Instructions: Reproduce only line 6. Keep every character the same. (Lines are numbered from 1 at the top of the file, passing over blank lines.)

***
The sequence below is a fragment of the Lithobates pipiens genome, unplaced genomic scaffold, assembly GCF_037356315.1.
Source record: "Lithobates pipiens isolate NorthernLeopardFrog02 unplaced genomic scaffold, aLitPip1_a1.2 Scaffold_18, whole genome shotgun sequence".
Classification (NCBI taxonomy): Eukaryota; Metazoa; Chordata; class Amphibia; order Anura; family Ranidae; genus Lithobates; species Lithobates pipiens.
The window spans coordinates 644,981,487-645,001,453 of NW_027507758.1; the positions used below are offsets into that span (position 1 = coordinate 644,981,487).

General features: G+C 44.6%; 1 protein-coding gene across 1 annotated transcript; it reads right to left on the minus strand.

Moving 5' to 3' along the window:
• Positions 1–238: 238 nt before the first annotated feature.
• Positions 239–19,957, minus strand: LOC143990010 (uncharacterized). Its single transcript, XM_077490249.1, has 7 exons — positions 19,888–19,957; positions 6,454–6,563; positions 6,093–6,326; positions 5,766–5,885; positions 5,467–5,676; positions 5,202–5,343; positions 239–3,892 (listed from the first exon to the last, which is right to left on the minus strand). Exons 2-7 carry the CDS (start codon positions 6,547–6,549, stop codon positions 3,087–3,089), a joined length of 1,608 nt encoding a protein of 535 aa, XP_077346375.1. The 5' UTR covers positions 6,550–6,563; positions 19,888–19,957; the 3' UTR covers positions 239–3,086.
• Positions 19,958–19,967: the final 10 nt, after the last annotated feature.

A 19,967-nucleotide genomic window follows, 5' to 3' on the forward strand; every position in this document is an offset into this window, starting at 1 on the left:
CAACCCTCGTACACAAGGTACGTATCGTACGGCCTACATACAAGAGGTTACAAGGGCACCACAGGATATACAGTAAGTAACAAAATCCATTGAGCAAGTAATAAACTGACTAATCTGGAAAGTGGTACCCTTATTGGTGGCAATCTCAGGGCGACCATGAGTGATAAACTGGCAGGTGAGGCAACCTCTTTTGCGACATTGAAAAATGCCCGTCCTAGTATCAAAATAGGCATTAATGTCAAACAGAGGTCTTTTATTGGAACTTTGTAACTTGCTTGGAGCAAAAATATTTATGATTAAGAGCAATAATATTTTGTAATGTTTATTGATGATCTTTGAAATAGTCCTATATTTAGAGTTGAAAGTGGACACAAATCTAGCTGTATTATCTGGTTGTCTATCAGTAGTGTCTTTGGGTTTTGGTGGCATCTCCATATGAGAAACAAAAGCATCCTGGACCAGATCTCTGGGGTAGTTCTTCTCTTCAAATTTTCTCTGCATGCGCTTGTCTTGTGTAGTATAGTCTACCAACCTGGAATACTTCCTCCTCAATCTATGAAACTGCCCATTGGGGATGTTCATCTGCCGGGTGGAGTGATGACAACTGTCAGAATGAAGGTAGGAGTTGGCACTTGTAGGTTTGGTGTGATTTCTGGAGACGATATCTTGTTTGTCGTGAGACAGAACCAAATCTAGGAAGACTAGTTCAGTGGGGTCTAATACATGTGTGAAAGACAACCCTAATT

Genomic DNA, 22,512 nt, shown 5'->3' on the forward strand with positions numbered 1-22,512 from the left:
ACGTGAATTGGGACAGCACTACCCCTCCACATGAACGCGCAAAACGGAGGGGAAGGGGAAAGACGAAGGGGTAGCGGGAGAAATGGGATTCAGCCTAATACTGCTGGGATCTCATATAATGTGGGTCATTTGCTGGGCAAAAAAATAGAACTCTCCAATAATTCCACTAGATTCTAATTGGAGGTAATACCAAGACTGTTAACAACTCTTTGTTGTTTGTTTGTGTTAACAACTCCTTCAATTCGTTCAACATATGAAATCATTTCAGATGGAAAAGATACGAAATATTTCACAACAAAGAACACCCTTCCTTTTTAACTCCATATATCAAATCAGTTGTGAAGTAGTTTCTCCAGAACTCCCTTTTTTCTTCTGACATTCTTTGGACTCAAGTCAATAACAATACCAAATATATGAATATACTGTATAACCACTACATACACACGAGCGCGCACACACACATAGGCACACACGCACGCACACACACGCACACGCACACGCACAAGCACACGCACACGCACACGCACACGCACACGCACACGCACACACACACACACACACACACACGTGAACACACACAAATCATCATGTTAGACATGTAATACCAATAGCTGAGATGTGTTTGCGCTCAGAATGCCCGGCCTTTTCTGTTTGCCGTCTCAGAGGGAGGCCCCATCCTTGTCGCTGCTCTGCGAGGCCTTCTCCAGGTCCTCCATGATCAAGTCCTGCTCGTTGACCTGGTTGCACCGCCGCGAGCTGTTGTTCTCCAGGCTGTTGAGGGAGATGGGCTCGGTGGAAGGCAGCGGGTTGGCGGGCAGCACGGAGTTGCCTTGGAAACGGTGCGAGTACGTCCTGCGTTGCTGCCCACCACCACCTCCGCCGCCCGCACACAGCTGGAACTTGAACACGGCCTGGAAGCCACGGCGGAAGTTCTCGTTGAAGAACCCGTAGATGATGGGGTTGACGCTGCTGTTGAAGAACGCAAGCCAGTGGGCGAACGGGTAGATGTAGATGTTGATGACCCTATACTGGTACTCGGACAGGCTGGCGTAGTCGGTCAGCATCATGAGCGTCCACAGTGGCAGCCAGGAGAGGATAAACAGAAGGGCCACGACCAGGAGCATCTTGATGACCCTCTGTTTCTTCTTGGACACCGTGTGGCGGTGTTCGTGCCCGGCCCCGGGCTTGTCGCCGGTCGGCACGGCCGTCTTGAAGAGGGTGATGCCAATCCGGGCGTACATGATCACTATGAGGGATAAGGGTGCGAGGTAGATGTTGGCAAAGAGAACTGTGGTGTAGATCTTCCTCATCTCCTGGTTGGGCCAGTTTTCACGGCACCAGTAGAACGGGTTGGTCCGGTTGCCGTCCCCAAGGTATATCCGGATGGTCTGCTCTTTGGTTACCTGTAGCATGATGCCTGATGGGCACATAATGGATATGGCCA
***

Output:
Moving 5' to 3' along the window: